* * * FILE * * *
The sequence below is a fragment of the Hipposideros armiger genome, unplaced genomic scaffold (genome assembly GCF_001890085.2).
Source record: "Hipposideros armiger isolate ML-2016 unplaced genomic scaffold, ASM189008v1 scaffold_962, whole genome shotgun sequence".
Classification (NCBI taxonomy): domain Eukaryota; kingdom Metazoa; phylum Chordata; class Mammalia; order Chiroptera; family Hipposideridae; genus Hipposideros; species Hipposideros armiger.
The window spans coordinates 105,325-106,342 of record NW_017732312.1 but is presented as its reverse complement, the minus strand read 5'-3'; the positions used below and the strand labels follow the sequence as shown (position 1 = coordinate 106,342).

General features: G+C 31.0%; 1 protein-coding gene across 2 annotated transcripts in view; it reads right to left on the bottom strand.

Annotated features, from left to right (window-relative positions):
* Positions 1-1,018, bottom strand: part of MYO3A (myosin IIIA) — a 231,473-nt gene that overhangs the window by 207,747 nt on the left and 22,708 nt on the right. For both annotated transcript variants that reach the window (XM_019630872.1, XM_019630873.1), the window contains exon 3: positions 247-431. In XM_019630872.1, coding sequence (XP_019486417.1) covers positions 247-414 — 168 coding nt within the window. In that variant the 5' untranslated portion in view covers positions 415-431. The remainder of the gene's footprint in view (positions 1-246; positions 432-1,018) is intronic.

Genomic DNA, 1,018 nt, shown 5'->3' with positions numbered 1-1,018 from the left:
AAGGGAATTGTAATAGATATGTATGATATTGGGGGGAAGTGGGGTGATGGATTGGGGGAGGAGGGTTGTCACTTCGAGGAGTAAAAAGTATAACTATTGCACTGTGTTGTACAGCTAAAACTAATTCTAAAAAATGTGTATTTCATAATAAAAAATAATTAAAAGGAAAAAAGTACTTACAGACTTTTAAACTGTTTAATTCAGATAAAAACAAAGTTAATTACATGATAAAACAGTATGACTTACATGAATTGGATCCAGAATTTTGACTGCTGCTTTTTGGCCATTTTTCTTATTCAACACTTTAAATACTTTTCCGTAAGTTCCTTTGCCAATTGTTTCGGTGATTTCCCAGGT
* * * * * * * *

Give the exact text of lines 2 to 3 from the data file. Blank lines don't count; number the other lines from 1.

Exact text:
Source record: "Hipposideros armiger isolate ML-2016 unplaced genomic scaffold, ASM189008v1 scaffold_962, whole genome shotgun sequence".
Classification (NCBI taxonomy): domain Eukaryota; kingdom Metazoa; phylum Chordata; class Mammalia; order Chiroptera; family Hipposideridae; genus Hipposideros; species Hipposideros armiger.